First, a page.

The Servile Mind: How Democracy Erodes the Moral Life Review

The Servile Mind: How Democracy Erodes the Moral Life
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There have been many books over time that have pointed out blemishes within the idea or reality of "democracy" (I use quotes as a way of pointing out that "democracy" has long ceased to mean the process of majority voting and has fast become a stand-in synonym for anything speakers want to say is politically good.)Democracy in America (Penguin Classics) pointed to the potentiality for taking egalitarianism too far. American Democrat and Other Political Writings pointed to democracy's susceptibility to demagoguery. Democracy: The God that Failed: The Economics and Politics of Monarchy, Democracy, and Natural Order points to democracy's potential to erode individual liberty.
This book takes cues from all three to argue, essentially, that democracy is largely responsible for expanding the state, ironically, in the name of "freedom." Why is this ironic? Because the more we allow the state to do or insist that it does in order to "liberate", the more we give it power over us and the more we become less free. In a similar irony, the more we ask the government to do in the name of altruism, the more interest-group-politics result, where we all end up vying for a piece of the government pie at the expense of others.
Another major theme in this book is the idea that democracy is increasingly legislating morality and in so doing, transforming the moral (individual judgment) to the politico-moral (substituting individual judgment with law). Thus, we no longer have to, or get to, think for ourselves about whether an act is right or wrong; we can simply ask whether it is legal or not. We no longer have to use persuasion to convince others not to engage in x act for moral reasons; we can simply lobby the legislators to change their mind for us.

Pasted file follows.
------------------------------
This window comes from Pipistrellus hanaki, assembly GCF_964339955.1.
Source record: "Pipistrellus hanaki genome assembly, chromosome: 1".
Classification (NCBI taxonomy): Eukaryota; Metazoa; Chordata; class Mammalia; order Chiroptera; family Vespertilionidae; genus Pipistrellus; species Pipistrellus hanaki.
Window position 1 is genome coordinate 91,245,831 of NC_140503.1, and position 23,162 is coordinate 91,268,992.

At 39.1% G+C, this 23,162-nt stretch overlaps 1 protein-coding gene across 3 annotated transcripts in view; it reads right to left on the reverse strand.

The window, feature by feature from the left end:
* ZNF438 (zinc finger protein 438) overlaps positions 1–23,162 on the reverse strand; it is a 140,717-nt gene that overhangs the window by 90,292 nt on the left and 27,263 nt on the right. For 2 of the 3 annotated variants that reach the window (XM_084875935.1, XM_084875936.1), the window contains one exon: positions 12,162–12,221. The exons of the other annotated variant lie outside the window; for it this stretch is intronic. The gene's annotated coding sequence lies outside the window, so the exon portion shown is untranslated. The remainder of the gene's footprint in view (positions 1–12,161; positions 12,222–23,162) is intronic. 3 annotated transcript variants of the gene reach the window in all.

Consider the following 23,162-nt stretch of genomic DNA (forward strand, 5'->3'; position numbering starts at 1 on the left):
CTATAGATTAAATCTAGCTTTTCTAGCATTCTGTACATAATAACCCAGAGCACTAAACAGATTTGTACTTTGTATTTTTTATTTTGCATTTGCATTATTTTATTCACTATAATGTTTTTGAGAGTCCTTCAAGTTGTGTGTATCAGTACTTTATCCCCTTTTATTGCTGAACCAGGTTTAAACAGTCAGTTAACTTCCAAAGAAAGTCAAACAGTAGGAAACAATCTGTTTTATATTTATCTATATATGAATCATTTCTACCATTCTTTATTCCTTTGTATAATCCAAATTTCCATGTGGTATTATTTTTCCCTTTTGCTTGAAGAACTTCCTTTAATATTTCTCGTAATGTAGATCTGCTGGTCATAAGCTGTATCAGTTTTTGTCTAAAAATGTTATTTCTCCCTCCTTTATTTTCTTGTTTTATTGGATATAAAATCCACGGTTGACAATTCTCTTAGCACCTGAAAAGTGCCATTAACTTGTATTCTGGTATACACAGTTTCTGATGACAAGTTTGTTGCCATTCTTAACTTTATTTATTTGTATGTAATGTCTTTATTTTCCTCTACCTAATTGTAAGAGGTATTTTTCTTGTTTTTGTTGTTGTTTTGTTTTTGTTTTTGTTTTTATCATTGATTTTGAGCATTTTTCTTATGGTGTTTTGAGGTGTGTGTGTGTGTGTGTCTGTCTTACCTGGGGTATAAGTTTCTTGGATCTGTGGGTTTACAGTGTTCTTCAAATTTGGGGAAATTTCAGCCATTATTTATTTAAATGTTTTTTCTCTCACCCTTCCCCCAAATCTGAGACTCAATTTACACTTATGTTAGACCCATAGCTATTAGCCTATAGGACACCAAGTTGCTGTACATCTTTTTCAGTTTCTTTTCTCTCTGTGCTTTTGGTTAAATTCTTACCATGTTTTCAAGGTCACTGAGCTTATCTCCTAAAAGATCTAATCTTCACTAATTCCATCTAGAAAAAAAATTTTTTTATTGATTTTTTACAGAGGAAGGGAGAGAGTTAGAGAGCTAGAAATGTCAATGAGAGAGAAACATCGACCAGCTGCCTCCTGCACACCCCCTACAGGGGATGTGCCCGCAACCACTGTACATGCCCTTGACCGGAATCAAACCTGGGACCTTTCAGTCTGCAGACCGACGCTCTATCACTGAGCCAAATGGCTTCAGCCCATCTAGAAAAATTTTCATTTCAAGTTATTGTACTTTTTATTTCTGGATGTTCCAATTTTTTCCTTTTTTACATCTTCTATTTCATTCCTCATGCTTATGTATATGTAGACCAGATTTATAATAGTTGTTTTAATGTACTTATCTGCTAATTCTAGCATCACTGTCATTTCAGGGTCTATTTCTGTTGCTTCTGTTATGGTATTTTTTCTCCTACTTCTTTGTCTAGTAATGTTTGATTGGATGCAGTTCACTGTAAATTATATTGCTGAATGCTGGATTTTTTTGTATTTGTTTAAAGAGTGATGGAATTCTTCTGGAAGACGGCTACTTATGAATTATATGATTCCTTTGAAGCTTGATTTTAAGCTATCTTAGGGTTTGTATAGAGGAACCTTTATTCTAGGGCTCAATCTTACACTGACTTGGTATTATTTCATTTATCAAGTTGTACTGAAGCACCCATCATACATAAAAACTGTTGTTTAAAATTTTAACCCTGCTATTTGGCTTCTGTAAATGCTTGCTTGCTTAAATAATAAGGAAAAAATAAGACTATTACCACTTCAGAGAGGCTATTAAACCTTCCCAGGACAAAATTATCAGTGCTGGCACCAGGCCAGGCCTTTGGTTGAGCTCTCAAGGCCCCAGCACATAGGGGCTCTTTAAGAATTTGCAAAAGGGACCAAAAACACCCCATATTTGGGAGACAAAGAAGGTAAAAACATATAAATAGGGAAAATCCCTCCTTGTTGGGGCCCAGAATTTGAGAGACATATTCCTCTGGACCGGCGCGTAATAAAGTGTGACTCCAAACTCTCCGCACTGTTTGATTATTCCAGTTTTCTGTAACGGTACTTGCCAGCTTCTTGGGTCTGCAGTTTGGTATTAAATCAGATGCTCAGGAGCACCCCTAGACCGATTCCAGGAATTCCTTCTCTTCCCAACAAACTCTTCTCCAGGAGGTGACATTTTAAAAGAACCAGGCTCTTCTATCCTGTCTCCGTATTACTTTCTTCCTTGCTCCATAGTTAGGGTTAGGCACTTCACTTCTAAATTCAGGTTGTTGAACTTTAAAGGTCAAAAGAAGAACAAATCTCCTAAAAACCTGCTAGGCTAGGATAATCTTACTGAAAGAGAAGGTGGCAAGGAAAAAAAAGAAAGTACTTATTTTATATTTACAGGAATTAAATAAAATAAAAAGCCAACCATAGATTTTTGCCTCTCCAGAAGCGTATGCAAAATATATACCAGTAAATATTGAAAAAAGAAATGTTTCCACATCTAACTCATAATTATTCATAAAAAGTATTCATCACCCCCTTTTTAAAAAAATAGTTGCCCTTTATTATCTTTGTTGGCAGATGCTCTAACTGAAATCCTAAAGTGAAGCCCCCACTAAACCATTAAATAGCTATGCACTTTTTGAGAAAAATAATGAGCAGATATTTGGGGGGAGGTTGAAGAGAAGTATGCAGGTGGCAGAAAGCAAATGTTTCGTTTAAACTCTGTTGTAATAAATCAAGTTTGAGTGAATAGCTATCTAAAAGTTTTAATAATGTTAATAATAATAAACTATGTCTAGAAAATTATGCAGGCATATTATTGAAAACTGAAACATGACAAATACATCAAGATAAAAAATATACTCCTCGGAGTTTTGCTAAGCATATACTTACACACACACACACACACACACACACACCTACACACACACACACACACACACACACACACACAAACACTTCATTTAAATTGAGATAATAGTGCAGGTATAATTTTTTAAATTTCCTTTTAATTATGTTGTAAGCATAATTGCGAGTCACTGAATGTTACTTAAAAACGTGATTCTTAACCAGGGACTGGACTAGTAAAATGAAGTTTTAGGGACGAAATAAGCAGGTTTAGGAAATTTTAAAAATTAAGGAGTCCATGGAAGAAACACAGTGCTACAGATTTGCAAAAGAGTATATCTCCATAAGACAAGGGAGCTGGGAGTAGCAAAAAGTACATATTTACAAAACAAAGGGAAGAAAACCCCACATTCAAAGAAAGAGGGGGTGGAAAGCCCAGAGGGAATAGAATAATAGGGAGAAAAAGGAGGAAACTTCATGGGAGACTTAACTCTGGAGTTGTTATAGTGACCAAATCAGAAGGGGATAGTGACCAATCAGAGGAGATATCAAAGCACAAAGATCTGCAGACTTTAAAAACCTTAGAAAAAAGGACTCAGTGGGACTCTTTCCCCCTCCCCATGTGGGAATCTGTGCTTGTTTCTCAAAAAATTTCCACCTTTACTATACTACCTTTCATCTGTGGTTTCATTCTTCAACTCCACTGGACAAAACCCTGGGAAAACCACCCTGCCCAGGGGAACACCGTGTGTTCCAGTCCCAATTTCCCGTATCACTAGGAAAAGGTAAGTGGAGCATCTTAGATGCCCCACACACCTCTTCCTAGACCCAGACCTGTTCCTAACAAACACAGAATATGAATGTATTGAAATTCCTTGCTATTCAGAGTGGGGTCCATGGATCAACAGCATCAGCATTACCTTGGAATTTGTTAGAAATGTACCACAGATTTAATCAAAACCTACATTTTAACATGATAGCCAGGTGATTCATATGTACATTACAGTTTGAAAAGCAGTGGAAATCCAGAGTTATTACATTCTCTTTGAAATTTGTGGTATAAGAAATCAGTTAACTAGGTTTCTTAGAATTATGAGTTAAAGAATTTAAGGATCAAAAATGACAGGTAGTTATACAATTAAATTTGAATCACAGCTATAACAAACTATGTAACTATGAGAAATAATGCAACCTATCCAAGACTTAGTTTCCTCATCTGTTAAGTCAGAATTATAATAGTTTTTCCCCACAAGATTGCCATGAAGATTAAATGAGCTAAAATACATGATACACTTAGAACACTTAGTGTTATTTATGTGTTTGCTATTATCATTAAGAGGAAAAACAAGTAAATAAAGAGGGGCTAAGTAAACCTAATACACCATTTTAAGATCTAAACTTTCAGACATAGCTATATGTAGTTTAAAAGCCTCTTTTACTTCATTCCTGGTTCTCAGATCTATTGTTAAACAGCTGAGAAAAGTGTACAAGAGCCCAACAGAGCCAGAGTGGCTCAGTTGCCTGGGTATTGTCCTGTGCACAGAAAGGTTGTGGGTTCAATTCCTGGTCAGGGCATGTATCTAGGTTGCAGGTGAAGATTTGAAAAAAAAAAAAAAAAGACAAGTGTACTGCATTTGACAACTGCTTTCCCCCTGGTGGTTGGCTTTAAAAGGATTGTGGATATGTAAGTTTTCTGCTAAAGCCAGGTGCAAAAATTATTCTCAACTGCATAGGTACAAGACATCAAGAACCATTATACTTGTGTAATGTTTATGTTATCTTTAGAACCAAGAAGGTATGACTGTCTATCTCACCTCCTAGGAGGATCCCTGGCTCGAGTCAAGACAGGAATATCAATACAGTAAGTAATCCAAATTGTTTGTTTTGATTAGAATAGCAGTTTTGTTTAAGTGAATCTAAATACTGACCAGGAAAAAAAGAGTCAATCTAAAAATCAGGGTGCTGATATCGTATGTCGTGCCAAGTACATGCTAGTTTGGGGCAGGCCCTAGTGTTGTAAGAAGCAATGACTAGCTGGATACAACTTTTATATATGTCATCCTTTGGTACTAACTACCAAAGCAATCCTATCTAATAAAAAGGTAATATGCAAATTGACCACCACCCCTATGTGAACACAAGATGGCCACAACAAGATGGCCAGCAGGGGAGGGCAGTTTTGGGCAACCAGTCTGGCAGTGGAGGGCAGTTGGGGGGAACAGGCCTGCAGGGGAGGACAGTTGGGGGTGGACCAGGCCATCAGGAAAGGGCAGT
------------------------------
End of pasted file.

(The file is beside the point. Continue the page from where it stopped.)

Lastly, in arguments similar to Rights Talk: The Impoverishment of Political Discourse and other works of communitarian theory, our democratic tendency is to focus so much on rights that we forger their corollary: duties. But this work is not arguing for communitarianism per se: it simply suggests that when we focus only on rights, responsibility erodes, and when responsibility erodes, government steps in to impose responsibility from withot, and when that happens - again, an irony - freedom is truly lost. Thus, focusing on rights without responsibilities often ends with dependency on a nanny state to keep order, rather than individuals keeping their own order.
All in all, a thought provoking read. Not quite libertarian, not quite communitarian, but one might say that the book is very conservative (in the vein of Michael Oakeshott). A good read for those unsure about our current tendency to beatify anything and everything deemed "democratic."

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